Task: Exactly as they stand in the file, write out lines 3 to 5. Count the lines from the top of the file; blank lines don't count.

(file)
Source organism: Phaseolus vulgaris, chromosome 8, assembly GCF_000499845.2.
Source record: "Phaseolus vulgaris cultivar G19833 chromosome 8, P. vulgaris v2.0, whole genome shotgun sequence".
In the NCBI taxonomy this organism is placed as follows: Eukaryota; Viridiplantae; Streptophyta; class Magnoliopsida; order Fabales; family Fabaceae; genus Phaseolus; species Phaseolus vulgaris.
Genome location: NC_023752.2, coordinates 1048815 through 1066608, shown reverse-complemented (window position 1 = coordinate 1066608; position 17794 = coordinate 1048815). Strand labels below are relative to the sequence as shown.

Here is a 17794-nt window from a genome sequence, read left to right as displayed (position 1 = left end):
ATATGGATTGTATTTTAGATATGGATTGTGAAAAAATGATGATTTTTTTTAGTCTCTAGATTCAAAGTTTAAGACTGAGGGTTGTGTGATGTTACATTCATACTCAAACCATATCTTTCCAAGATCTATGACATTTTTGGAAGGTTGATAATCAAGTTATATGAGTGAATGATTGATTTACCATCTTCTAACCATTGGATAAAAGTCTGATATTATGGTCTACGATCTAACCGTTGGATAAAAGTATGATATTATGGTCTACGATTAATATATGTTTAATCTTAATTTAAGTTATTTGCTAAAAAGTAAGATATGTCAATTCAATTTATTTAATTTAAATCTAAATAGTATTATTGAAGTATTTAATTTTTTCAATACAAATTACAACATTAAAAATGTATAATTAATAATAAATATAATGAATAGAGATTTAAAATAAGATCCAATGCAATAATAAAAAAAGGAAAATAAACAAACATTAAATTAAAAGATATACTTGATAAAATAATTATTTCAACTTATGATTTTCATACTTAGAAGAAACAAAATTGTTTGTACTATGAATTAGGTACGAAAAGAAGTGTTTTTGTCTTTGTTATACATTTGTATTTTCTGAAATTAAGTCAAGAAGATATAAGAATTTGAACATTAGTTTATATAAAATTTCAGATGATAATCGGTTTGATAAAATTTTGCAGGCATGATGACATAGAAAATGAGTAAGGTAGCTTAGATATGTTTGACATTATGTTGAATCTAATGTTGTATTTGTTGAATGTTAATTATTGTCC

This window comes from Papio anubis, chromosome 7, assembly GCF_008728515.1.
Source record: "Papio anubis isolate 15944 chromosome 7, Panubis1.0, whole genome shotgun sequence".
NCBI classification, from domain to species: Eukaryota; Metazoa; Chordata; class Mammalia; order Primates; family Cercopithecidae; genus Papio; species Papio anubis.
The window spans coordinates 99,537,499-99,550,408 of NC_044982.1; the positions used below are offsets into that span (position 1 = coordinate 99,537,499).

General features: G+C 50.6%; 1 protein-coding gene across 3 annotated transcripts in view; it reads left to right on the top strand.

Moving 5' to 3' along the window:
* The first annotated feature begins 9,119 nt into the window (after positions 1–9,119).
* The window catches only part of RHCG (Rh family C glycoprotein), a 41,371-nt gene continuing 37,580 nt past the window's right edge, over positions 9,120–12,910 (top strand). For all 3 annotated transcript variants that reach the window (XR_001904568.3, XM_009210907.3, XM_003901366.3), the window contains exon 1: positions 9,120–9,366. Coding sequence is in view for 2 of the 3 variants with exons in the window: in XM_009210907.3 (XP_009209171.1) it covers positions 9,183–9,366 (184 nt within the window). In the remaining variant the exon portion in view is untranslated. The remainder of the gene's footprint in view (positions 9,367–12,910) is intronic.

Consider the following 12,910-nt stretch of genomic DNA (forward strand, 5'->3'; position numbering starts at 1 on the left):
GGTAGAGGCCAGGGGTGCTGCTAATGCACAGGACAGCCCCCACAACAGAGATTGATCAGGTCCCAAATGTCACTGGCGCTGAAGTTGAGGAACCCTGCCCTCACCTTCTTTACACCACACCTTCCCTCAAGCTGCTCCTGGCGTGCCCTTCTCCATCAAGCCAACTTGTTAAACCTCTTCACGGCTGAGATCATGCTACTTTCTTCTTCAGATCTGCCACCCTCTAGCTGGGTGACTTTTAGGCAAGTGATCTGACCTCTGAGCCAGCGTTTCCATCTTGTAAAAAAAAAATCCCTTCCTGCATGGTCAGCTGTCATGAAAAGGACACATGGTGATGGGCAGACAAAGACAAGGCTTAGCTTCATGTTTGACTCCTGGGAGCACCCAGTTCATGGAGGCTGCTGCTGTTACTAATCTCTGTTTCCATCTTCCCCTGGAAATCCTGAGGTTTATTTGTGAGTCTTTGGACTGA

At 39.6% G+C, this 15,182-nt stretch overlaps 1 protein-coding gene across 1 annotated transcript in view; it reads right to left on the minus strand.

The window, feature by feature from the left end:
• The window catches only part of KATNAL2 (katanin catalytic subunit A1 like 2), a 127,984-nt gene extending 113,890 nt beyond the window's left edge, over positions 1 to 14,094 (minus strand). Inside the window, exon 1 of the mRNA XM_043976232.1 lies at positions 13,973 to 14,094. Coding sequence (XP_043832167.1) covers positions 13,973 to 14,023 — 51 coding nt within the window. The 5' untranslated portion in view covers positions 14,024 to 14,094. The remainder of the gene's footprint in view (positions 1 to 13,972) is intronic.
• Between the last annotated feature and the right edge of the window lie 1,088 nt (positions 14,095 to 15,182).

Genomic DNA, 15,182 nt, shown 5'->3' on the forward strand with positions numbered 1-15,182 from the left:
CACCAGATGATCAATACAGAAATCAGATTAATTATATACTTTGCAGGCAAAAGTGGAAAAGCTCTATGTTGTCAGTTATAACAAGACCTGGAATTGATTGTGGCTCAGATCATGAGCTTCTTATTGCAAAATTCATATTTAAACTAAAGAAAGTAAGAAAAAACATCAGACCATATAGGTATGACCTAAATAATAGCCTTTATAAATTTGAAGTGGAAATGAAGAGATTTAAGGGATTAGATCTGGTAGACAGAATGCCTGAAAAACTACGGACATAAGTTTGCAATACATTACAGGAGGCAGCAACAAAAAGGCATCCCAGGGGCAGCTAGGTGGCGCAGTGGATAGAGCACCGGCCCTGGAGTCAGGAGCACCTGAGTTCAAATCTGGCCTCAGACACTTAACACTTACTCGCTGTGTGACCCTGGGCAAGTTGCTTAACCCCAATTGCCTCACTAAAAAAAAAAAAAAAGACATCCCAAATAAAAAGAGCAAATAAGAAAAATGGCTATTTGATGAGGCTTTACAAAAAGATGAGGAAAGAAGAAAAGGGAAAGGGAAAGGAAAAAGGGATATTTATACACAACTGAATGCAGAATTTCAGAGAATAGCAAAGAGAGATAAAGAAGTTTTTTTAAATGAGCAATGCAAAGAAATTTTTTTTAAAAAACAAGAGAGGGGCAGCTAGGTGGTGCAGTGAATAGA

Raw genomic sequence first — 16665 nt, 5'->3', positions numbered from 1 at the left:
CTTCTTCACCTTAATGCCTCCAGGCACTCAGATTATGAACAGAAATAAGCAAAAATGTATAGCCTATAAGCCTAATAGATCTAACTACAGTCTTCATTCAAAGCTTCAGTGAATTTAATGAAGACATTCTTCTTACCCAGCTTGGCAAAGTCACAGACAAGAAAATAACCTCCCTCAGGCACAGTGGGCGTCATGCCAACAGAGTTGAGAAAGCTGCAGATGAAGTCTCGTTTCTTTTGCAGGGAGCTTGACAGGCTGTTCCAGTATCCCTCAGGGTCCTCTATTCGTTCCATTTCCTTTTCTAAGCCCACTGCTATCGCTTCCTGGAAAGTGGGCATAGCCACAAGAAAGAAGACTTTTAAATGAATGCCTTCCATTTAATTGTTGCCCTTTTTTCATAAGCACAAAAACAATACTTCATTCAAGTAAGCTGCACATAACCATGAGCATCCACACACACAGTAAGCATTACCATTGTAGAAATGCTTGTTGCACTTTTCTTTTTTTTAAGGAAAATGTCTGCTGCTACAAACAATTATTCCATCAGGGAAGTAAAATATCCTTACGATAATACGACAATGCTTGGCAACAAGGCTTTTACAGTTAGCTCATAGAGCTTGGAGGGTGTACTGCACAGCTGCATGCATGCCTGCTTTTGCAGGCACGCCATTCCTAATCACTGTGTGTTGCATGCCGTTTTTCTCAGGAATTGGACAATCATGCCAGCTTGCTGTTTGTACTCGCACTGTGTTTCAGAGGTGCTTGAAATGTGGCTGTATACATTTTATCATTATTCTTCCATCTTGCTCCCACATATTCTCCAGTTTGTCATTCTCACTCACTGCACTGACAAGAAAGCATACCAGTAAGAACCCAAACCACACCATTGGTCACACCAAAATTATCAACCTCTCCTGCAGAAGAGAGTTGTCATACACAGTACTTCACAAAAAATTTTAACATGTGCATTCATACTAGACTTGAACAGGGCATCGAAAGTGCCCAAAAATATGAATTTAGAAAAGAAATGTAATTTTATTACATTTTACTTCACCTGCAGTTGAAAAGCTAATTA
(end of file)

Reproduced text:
In the NCBI taxonomy this organism is placed as follows: Eukaryota; Viridiplantae; Streptophyta; class Magnoliopsida; order Fabales; family Fabaceae; genus Phaseolus; species Phaseolus vulgaris.
Genome location: NC_023752.2, coordinates 1048815 through 1066608, shown reverse-complemented (window position 1 = coordinate 1066608; position 17794 = coordinate 1048815). Strand labels below are relative to the sequence as shown.

Here is a 17794-nt window from a genome sequence, read left to right as displayed (position 1 = left end):